Honoring scientists who have made important and lasting contributions to the sciences of mind, brain, and behavior.
Carol D. Lee is the Edwina S. Tarry Professor of Education in the School of Education and Social Policy and in African-American Studies at Northwestern University in Evanston, Illinois, U.S.A. She has worked in the Learning Sciences Program at Northwestern from its inception, the first such program in the U.S. She received a B.A. in the Teaching of English from the University of Illinois, Champaign-Urbana in 1966, a Masters of Arts in English from the University of Chicago in 1969, and a Ph.D. in Education from the University of Chicago in 1991. Her career spans a 49 year history, including work as an English Language Arts teacher at the high school and community college levels, a primary grade teacher, and her current university professorship. She is a founder of four African centered schools and institutions that span a 46 year history, including three charter schools under the umbrella of the Betty Shabazz International Charter Schools (est. 1998) where she serves as chair of the Board of Directors.
Dr. Lee’s research examines learning from a cultural-ecological framework. She views learning as multi-dimensional, including dynamic relations among cognitive, phenomenological, emotional and social factors. She considers these factors as constituting a dynamic system that is influenced additionally by physiological processes and by people’s participation in cultural practices within and across settings. She situates this complex framework in the study and design of environments that support literacy, specifically reading and argumentation in academic content areas, with a particular focus on learning to engage in literary reasoning and argumentation. She has developed a framework for the design of robust learning environments called Cultural Modeling. In early phases of Cultural Modeling, the focus was on scaffolding everyday knowledge, particularly of speakers of African American English, to support literary reasoning. More recent iterations of Cultural Modeling address how schools as organizations and classrooms as local sites of learning can support the cognitive, phenomenological, emotional and social demands of rigorous disciplinary learning among K-12 student populations wrestling with challenges associated with poverty and positioning with regard to race and gender.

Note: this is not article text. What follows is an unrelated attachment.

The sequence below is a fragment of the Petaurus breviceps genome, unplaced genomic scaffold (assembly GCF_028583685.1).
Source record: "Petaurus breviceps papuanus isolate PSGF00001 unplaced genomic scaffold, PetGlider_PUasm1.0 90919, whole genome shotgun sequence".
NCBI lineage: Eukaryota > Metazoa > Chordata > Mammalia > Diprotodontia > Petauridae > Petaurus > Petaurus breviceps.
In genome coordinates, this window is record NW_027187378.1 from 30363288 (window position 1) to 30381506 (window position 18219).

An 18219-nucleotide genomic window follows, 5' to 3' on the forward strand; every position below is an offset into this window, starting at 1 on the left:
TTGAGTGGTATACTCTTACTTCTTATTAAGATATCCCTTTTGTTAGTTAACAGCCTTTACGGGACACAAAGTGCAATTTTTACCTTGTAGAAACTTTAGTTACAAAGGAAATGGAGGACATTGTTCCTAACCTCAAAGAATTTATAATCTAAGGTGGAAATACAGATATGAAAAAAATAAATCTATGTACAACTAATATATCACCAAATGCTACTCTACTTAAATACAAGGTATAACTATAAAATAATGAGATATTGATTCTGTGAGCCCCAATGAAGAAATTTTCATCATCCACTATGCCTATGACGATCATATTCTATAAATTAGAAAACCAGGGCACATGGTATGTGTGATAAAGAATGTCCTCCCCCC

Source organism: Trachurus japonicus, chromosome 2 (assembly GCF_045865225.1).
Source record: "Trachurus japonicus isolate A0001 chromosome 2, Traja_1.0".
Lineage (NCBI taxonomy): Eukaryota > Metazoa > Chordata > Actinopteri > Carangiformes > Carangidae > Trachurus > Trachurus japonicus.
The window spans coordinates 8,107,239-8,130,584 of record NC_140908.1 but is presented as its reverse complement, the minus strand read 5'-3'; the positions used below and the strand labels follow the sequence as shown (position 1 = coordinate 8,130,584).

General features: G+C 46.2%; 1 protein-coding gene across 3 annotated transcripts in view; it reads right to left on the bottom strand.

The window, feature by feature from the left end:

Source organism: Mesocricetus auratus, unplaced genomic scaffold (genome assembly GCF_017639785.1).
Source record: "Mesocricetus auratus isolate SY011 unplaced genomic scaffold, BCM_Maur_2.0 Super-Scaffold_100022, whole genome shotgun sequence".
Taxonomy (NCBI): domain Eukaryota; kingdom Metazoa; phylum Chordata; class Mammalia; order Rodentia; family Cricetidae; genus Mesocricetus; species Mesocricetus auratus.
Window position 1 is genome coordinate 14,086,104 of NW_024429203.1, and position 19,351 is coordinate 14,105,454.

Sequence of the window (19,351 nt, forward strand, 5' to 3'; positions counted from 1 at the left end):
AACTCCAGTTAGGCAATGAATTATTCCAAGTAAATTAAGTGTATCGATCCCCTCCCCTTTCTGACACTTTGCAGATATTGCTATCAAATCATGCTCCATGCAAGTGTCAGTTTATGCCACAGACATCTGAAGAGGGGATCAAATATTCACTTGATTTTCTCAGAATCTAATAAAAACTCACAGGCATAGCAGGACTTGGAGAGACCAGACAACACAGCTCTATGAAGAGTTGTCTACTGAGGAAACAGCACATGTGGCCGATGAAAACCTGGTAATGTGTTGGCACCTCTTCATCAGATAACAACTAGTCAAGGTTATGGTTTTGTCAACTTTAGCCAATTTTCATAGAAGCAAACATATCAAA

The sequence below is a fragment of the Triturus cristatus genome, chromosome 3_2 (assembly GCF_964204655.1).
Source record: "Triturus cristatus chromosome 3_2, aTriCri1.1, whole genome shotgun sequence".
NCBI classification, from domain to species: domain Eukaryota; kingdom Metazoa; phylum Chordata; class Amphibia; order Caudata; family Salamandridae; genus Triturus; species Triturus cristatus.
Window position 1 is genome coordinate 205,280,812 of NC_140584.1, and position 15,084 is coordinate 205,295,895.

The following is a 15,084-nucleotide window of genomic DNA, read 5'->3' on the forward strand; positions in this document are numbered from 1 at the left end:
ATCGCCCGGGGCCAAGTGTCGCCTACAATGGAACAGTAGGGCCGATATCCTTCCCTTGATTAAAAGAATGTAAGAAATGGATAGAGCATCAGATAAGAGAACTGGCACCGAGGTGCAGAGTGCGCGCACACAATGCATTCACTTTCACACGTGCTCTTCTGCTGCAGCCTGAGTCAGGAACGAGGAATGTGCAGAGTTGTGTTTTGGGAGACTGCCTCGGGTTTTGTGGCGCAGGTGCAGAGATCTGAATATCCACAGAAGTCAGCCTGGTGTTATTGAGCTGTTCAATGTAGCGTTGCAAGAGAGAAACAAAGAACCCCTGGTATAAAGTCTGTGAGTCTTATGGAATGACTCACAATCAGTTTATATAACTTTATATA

She is the author or co-editor of three books, the most recent Culture, Literacy and Learning: Taking Bloom in the Midst of the Whirlwind, 4 monographs, and has published over 74 journal articles and book or handbook chapters in the field of education.
Dr. Lee’s peers and colleagues have selected her for a number of prestigious leadership positions. She is a past president of the American Educational Research Association (AERA), AERA’s past representative to the World Educational Research Association, past vice-president of Division G (Social Contexts of Education) of the American Educational Research Association, past president of the National Conference on Research in Language and Literacy, and past co-chair of the Research Assembly of the National Council of Teachers of English.